My face does not bloom purple; my brows do not swell. Besides a tiny abrasion on my chin and a small cut under my left eye created by my ski goggles being violently pushed into my face, I appear relatively unscathed.

I do not fade away and become gaunt, as I did when my spleen ruptured. I wear no sling. I have my ski town injury, but nothing to show for it. No one who does not know the story inquires about my health. Even those that do know do not seem to understand the thing. My girlfriend takes off work the night of the incident. She softly punches me in the head a few days later while trying to readjust a pillow. The plot of the Friends episode we are watching leaves me; I stare blankly for a few minutes, reveling in the loss of full-fledged, focused sensation.


I pick a fight with my girlfriend.

I tell her I do not think she is going anywhere. I say her dream to move to the Netherlands is likely impossible. She hasn’t put in the groundwork for something of that nature. She has no marketable skills and I have few. I do not care to see it through. “I feel like you have a lot of anger that you’re taking out on me,” she says, stony-eyed. Only later, as the days stretch on and my brain refuses to clear, will I learn that “Irritability, depression, anxiety, emotional lability” are symptoms of post-concussion syndrome. I don’t think I can attribute my being a dick to a knock on the head though. It doesn’t feel right.

Nothing feels right.


As most athletes know, the difficulty in recovering from a major injury is in restraint. The brain and the body run on two different tracks, and those of us who like to play hard never want to lay idle for as long as we should.

Before last year’s Super Bowl, reporters asked Denver Broncos wide receiver Wes Welker if he would play in the game despite concussion symptoms. Welker had suffered two concussions that season. “What do you think? I mean, you want to be out there,” Welker said. “The Super Bowl, this is what you dream about. You’re going to be there, I don’t care what it takes, you’re going to be out there in this game.” The Broncos got clobbered in Super Bowl XLVIII, 43-8. I watched the game from the Intensive Care Unit, swimming in a Fentanyl haze as hawkish doctors and nurses watched my ruptured spleen for any sign of further deterioration. If my numbers dropped below a certain threshold, they stood poised to sweep my family and friends away, and to cut me open. My splenic rupture cost me four days in the hospital, two weeks off of university, and months of continuing pain at even the slightest physical exertion.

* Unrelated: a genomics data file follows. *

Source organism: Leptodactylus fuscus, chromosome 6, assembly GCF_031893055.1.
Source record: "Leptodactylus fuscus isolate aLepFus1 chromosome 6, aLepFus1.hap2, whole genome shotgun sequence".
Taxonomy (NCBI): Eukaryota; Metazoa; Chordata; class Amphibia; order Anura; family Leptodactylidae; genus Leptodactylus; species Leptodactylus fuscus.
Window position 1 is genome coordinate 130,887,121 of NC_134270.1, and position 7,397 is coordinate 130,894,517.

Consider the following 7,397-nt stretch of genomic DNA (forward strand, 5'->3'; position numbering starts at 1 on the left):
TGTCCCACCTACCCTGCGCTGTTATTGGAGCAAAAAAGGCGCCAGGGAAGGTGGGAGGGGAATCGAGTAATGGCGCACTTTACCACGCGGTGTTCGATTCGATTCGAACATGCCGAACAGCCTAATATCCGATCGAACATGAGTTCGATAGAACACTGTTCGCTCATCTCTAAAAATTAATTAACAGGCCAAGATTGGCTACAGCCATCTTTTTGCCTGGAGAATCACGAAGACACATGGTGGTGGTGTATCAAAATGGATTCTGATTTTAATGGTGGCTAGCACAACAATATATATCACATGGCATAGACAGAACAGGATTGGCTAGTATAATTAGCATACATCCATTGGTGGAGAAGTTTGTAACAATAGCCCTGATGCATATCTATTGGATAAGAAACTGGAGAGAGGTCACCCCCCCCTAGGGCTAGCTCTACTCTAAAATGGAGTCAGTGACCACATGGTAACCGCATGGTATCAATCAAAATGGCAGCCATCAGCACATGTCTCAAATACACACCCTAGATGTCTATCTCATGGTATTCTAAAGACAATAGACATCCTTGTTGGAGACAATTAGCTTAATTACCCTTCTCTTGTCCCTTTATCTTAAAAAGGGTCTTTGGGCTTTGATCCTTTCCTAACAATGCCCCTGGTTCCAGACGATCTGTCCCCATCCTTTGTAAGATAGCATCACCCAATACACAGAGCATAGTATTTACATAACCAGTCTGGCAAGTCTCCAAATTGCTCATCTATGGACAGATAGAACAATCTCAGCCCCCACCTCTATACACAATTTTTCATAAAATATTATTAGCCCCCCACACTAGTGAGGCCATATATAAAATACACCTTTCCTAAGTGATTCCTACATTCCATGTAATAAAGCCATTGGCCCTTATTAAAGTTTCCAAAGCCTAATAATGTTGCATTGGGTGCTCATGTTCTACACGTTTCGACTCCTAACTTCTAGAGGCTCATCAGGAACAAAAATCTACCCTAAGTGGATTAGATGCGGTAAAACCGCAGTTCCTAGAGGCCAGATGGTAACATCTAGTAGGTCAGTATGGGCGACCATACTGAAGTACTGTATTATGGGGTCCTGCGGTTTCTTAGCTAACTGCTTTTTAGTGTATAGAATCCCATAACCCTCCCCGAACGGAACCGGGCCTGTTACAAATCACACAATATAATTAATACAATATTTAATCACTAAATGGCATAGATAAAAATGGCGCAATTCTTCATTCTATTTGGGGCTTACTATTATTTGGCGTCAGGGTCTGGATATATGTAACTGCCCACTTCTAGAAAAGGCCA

splenic rupture

I’ve had better Super Bowls

And yet, I was back in the climbing gym two weeks before the date my doctor had told me I was allowed to resume the activity. To a restless spirit- to a competitor- there is nothing worse than inactivity. It is soul-death. This is why, six months after the Super Bowl bout, Welker again found himself rollicked in the middle of a football field, sustaining his third concussion in a ten month span. Critics and commentators around the world of sports called for his retirement, asking “how many is too many?” Yet Welker plays on. What other option does he have?


It is easy to be a Monday morning quarterback, especially in light of the mounting evidence that the effects of concussions are cumulative, not to mention the tragic suicides of several high-profile sports players, including NFL linebacker Junior Seau and a few NHL enforcers who made their living by taking (and giving) shots to the head. I’m not denying the stupidity of continuing to play contact sports, or to hit the slopes, or even to refuse rest while in a concussed state. Let me be clear: it is moronic. It is now over a week since my concussion: I have been snowboarding thrice, and attempted work on several occasions. I have written this essay, intentionally, before I have healed. I can think of no other way to properly convey the state of my mind. It is somewhat like being in love: your head and your heart are in two different spots. I know I shouldn’t risk my livelihood. I trade on my brain, and my sentences.

But much like Wes Welker, I am young, and I cannot stand not feeling alive.

Even if that kills me.